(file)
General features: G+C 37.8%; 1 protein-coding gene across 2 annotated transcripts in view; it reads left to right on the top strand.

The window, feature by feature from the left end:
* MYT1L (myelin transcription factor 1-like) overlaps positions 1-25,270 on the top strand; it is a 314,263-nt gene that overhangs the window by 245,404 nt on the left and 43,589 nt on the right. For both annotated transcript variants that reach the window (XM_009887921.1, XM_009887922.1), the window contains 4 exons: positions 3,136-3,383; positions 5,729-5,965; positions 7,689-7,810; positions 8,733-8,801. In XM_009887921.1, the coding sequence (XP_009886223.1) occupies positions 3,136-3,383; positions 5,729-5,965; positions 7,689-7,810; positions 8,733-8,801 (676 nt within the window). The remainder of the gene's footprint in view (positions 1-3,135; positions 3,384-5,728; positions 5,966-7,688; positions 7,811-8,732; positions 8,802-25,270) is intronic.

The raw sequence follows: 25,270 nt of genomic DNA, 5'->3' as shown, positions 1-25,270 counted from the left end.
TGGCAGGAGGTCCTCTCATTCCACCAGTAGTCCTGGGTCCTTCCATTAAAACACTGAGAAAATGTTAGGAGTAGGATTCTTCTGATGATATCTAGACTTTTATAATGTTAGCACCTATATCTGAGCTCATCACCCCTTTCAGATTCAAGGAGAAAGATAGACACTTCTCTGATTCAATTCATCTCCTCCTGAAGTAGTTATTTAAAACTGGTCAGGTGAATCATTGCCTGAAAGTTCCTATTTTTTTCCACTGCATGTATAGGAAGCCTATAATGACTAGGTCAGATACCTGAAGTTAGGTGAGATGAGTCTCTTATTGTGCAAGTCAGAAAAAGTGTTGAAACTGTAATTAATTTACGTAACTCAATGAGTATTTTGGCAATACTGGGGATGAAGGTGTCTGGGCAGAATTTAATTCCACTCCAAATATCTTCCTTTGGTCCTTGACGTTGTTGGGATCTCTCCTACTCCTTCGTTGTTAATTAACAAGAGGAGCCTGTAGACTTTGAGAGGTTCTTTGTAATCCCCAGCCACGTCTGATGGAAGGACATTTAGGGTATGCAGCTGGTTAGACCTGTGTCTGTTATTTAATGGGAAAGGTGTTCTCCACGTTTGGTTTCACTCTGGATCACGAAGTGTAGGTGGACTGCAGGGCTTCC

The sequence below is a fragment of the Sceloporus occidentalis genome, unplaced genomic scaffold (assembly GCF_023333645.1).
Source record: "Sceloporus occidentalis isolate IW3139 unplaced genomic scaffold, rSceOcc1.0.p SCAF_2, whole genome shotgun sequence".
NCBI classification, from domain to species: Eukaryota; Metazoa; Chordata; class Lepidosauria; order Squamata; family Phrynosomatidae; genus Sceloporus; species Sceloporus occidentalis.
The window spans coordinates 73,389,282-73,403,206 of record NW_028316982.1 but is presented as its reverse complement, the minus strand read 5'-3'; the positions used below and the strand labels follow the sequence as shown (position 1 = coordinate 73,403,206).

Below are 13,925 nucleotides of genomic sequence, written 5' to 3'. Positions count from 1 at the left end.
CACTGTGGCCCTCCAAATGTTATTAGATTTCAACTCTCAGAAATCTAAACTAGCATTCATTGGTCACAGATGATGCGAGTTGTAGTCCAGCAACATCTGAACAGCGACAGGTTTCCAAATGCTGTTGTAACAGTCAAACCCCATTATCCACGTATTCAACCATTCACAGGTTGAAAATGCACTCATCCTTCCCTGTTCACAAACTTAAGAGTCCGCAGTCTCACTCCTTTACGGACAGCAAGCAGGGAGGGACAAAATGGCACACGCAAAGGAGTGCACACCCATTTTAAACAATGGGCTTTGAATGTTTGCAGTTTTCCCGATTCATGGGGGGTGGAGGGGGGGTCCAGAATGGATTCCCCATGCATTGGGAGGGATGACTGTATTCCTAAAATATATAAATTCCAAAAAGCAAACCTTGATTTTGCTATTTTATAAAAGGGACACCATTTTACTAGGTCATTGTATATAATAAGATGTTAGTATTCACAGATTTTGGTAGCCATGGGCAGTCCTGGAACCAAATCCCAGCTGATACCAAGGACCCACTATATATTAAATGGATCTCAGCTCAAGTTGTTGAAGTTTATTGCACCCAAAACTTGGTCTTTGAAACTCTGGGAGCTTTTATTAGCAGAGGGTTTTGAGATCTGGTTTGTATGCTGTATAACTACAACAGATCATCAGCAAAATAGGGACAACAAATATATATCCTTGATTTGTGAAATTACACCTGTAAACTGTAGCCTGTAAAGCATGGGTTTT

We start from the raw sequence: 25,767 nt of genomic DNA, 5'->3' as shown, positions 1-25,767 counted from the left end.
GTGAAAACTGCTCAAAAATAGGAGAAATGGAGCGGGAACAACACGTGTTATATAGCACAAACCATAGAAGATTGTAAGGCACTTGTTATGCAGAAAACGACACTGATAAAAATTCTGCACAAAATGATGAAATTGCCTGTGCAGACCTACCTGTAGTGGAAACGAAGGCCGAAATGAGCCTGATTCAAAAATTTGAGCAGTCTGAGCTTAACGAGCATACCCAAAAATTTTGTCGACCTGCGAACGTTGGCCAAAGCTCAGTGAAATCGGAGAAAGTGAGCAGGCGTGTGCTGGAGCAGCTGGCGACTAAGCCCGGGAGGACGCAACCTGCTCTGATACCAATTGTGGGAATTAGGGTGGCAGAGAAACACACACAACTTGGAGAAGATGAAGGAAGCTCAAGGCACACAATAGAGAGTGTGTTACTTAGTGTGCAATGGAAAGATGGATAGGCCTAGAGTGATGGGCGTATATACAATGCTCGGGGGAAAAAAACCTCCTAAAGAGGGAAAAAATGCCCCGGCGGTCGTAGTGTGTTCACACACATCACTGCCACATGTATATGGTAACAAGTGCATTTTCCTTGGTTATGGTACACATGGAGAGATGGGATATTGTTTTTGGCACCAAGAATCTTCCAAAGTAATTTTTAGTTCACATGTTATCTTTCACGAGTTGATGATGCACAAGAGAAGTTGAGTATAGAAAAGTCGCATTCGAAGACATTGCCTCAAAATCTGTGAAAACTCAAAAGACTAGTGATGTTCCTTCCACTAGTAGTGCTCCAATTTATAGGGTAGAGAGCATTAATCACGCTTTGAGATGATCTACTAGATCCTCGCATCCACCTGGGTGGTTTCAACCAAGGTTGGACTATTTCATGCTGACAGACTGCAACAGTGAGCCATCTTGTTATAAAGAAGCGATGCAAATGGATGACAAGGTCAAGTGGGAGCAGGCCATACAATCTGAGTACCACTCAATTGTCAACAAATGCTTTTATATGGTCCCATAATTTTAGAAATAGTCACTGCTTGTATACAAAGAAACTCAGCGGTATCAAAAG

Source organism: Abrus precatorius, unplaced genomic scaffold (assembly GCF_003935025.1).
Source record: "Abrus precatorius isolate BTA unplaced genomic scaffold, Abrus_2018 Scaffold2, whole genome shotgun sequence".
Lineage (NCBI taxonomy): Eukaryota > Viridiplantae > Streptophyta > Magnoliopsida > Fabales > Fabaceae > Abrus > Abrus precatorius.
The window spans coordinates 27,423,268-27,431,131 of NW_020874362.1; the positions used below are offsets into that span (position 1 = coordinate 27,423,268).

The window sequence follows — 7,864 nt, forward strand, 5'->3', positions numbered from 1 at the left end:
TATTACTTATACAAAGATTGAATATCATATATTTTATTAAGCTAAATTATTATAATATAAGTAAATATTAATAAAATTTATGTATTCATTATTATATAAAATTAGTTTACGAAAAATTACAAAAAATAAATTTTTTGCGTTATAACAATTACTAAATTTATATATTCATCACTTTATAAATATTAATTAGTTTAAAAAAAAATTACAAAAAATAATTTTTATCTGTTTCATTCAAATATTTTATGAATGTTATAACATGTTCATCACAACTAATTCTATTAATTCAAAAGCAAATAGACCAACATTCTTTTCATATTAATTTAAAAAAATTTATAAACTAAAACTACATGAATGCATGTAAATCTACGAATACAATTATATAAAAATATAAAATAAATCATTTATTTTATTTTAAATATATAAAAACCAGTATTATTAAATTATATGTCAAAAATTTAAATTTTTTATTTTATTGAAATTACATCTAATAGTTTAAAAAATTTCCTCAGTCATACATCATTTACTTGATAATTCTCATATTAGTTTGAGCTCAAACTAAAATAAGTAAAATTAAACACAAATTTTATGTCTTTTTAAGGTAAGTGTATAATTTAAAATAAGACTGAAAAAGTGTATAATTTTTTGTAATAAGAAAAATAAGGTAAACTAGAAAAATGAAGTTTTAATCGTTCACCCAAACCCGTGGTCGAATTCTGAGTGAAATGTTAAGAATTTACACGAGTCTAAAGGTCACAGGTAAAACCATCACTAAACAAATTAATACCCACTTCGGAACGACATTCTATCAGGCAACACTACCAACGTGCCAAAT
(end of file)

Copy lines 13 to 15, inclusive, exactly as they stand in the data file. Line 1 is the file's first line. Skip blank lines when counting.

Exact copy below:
GTGAAAACTGCTCAAAAATAGGAGAAATGGAGCGGGAACAACACGTGTTATATAGCACAAACCATAGAAGATTGTAAGGCACTTGTTATGCAGAAAACGACACTGATAAAAATTCTGCACAAAATGATGAAATTGCCTGTGCAGACCTACCTGTAGTGGAAACGAAGGCCGAAATGAGCCTGATTCAAAAATTTGAGCAGTCTGAGCTTAACGAGCATACCCAAAAATTTTGTCGACCTGCGAACGTTGGCCAAAGCTCAGTGAAATCGGAGAAAGTGAGCAGGCGTGTGCTGGAGCAGCTGGCGACTAAGCCCGGGAGGACGCAACCTGCTCTGATACCAATTGTGGGAATTAGGGTGGCAGAGAAACACACACAACTTGGAGAAGATGAAGGAAGCTCAAGGCACACAATAGAGAGTGTGTTACTTAGTGTGCAATGGAAAGATGGATAGGCCTAGAGTGATGGGCGTATATACAATGCTCGGGGGAAAAAAACCTCCTAAAGAGGGAAAAAATGCCCCGGCGGTCGTAGTGTGTTCACACACATCACTGCCACATGTATATGGTAACAAGTGCATTTTCCTTGGTTATGGTACACATGGAGAGATGGGATATTGTTTTTGGCACCAAGAATCTTCCAAAGTAATTTTTAGTTCACATGTTATCTTTCACGAGTTGATGATGCACAAGAGAAGTTGAGTATAGAAAAGTCGCATTCGAAGACATTGCCTCAAAATCTGTGAAAACTCAAAAGACTAGTGATGTTCCTTCCACTAGTAGTGCTCCAATTTATAGGGTAGAGAGCATTAATCACGCTTTGAGATGATCTACTAGATCCTCGCATCCACCTGGGTGGTTTCAACCAAGGTTGGACTATTTCATGCTGACAGACTGCAACAGTGAGCCATCTTGTTATAAAGAAGCGATGCAAATGGATGACAAGGTCAAGTGGGAGCAGGCCATACAATCTGAGTACCACTCAATTGTCAACAAATGCTTTTATATGGTCCCATAATTTTAGAAATAGTCACTGCTTGTATACAAAGAAACTCAGCGGTATCAAAAG

Source organism: Abrus precatorius, unplaced genomic scaffold (assembly GCF_003935025.1).
Source record: "Abrus precatorius isolate BTA unplaced genomic scaffold, Abrus_2018 Scaffold2, whole genome shotgun sequence".